Unlike the first film, which is a more or less straightforward retelling of the first six episodes with some new information and elongated battle scenes thrown in, this movie roughly covers episodes 8, 12, (some of) 15, 17-19 while adding much new material, juggling around the order of the some of the events (Shinji and Gendo visit Yui’s grave near the beginning of the movie, before Asuka appears; in the TV show, Asuka appears in episode 8, and they visit the grave in episode 15), and changing certain details in the Evas’ battles with the Angels. Replace the two pop songs (especially the first one) with more dramatic music, and I would feel less ambivalent about the results. Still, I am curious to see where this is going. The third film on DVD and Blu-ray, Evangelion: 3.33 You Can (Not) Redo, is already available on Amazon. Now I just have to wait until it’s available at the library or at Scarecrow Video.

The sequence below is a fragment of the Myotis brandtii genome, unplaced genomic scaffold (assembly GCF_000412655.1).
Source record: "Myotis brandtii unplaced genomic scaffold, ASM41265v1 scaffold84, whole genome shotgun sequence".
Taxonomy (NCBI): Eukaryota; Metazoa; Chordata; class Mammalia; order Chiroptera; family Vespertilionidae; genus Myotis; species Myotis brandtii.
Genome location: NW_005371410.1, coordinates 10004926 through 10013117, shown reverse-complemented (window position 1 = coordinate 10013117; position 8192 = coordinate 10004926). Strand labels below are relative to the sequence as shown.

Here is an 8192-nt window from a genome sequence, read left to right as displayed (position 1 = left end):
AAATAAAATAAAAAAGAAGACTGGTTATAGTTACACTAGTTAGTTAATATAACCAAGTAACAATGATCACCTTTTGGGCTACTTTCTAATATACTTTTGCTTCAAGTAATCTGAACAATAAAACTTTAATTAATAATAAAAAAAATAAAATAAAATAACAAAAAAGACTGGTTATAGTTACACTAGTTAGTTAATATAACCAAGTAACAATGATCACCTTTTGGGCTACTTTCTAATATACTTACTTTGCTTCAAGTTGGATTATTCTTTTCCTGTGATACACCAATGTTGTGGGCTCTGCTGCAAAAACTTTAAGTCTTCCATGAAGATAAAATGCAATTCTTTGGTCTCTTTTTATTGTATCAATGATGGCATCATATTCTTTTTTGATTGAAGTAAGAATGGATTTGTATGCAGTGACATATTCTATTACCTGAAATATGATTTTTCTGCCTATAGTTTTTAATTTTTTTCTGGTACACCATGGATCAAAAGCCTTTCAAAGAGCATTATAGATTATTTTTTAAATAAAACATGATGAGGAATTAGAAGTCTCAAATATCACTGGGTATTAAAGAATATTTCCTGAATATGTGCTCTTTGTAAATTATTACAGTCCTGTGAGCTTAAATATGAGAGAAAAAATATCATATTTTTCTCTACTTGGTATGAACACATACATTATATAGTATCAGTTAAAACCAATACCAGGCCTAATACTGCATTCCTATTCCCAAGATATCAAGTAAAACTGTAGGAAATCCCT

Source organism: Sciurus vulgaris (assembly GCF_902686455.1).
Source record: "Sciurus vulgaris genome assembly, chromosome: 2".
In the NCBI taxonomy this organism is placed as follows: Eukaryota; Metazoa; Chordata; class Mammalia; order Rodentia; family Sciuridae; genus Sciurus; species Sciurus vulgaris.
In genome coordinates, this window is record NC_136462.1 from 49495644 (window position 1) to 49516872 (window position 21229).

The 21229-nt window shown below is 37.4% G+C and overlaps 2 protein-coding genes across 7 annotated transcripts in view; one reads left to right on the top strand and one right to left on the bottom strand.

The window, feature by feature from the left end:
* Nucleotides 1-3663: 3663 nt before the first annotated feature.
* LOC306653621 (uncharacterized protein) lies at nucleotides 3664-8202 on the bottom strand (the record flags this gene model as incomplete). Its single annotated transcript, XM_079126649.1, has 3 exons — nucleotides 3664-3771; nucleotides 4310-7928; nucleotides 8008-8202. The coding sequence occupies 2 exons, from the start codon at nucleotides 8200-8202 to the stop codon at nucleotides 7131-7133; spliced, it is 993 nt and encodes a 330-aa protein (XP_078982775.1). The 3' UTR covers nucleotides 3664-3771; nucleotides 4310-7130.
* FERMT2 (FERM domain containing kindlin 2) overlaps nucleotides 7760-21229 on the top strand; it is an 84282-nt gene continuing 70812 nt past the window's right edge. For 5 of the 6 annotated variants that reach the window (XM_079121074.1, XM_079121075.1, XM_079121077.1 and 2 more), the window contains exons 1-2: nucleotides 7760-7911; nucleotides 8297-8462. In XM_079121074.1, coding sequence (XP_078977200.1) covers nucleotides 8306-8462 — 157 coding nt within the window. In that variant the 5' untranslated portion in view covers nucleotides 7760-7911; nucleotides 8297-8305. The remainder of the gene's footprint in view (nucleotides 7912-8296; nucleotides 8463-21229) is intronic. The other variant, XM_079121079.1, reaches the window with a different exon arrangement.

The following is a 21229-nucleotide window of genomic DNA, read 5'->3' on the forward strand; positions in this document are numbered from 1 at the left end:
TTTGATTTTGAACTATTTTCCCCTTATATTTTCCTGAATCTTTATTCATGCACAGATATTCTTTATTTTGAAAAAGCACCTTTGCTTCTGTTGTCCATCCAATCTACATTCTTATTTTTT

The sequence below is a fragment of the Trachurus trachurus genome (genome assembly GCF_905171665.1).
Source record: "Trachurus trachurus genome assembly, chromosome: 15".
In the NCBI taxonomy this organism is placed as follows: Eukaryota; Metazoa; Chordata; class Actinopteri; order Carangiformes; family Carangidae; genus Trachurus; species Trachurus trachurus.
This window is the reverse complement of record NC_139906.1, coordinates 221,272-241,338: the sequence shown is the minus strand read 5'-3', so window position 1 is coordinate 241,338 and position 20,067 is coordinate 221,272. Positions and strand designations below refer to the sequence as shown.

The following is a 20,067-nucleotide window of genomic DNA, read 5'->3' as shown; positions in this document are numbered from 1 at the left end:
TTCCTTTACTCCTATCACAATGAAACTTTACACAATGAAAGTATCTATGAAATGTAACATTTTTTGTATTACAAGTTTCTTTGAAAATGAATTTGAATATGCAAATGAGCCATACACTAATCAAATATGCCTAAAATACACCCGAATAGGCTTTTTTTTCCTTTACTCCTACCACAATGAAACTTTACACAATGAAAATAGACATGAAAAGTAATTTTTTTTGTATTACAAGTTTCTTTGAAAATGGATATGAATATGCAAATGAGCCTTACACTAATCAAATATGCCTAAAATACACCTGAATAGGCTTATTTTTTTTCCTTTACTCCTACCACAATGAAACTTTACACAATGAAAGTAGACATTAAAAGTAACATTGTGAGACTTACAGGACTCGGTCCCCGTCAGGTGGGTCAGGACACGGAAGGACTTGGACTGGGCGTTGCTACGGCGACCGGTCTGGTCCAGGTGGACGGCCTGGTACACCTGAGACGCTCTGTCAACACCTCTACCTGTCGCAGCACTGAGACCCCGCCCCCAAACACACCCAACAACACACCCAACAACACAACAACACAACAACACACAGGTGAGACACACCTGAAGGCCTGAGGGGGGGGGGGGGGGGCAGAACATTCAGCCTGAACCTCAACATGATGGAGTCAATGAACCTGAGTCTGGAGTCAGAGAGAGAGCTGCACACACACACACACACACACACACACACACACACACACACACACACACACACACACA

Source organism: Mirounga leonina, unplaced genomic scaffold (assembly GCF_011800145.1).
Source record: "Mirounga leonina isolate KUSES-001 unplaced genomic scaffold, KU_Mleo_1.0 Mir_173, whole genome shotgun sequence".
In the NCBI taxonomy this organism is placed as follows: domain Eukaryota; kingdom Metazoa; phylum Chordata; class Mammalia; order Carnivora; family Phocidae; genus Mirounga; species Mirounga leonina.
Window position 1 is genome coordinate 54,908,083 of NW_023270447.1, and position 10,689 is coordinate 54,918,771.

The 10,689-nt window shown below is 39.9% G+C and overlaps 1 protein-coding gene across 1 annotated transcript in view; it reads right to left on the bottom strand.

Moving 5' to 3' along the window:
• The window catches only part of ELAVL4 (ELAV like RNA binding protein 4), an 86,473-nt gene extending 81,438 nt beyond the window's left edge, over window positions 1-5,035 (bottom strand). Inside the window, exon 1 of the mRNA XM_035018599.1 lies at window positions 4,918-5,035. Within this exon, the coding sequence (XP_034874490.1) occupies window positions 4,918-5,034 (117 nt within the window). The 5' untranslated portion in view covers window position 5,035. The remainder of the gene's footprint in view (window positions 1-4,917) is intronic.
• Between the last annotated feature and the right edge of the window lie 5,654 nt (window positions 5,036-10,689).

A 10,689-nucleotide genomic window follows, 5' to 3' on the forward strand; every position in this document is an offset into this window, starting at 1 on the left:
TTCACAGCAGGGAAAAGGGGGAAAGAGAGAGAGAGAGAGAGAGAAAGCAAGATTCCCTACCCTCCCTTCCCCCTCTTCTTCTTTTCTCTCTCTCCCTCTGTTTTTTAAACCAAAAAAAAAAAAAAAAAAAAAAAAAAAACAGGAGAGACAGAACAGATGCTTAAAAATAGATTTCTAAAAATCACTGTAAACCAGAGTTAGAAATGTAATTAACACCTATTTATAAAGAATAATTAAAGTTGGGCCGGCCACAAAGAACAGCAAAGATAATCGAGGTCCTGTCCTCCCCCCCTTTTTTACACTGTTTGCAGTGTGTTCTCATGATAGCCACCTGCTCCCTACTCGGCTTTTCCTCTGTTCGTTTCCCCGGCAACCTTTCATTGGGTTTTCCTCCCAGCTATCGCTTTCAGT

Like its predecessor, 2.22 comes with a second disc of extras (hence the .22; in theaters, the movie was known as Evangelion: 2.0). The extras include “Rebuild of Evangelion 2.02” (which shows the designs from pencil sketches to finished product of some of the sequences in the move), several trailers, DVD and Blu-ray spots, omitted scenes, a remixed scene (the Noguchi version of the end sequence, complete with Hayashibara Megumi’s song “I would give you anything”), and a commentary track (on the first disc) by the U.S. cast. It may also come with a booklet like the first one did; mine didn’t, but I got it from the library. Like the first film, this review is based on seeing the subtitled version, which brings up two points: if people are speaking in English (as they do at a few points in the movie), is there any need to subtitle what they’re saying? And do we really need every background conversation subtitled?